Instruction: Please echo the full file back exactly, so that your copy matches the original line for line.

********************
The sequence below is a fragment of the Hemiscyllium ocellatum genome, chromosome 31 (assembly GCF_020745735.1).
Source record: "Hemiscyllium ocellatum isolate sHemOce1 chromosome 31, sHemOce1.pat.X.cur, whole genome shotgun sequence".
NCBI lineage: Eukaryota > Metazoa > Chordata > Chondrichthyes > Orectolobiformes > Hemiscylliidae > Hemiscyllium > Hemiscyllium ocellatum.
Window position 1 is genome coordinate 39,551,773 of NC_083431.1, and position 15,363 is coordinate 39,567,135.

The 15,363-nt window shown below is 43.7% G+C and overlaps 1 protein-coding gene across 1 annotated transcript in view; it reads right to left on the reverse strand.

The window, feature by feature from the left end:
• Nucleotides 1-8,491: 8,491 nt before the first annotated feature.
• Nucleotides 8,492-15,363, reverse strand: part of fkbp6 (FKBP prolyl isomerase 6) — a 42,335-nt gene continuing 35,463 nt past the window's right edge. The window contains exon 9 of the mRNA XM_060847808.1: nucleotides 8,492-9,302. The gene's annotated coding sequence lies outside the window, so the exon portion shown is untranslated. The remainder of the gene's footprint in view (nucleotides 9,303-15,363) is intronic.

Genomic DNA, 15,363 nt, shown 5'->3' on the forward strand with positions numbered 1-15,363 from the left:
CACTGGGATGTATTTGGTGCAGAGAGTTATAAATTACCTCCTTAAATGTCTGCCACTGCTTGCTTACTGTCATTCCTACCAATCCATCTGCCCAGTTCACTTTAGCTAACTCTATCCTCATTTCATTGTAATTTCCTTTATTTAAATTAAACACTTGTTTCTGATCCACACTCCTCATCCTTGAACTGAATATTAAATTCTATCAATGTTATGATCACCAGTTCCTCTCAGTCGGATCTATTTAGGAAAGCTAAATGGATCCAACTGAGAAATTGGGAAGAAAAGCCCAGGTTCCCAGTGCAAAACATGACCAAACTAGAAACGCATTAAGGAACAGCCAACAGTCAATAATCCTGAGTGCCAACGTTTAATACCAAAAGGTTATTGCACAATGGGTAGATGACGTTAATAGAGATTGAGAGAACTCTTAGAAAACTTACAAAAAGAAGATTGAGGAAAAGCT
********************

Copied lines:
The sequence below is a fragment of the Hemiscyllium ocellatum genome, chromosome 31 (assembly GCF_020745735.1).
Source record: "Hemiscyllium ocellatum isolate sHemOce1 chromosome 31, sHemOce1.pat.X.cur, whole genome shotgun sequence".
NCBI lineage: Eukaryota > Metazoa > Chordata > Chondrichthyes > Orectolobiformes > Hemiscylliidae > Hemiscyllium > Hemiscyllium ocellatum.
Window position 1 is genome coordinate 39,551,773 of NC_083431.1, and position 15,363 is coordinate 39,567,135.

The 15,363-nt window shown below is 43.7% G+C and overlaps 1 protein-coding gene across 1 annotated transcript in view; it reads right to left on the reverse strand.

The window, feature by feature from the left end:
• Nucleotides 1-8,491: 8,491 nt before the first annotated feature.
• Nucleotides 8,492-15,363, reverse strand: part of fkbp6 (FKBP prolyl isomerase 6) — a 42,335-nt gene continuing 35,463 nt past the window's right edge. The window contains exon 9 of the mRNA XM_060847808.1: nucleotides 8,492-9,302. The gene's annotated coding sequence lies outside the window, so the exon portion shown is untranslated. The remainder of the gene's footprint in view (nucleotides 9,303-15,363) is intronic.

Genomic DNA, 15,363 nt, shown 5'->3' on the forward strand with positions numbered 1-15,363 from the left:
CACTGGGATGTATTTGGTGCAGAGAGTTATAAATTACCTCCTTAAATGTCTGCCACTGCTTGCTTACTGTCATTCCTACCAATCCATCTGCCCAGTTCACTTTAGCTAACTCTATCCTCATTTCATTGTAATTTCCTTTATTTAAATTAAACACTTGTTTCTGATCCACACTCCTCATCCTTGAACTGAATATTAAATTCTATCAATGTTATGATCACCAGTTCCTCTCAGTCGGATCTATTTAGGAAAGCTAAATGGATCCAACTGAGAAATTGGGAAGAAAAGCCCAGGTTCCCAGTGCAAAACATGACCAAACTAGAAACGCATTAAGGAACAGCCAACAGTCAATAATCCTGAGTGCCAACGTTTAATACCAAAAGGTTATTGCACAATGGGTAGATGACGTTAATAGAGATTGAGAGAACTCTTAGAAAACTTACAAAAAGAAGATTGAGGAAAAGCT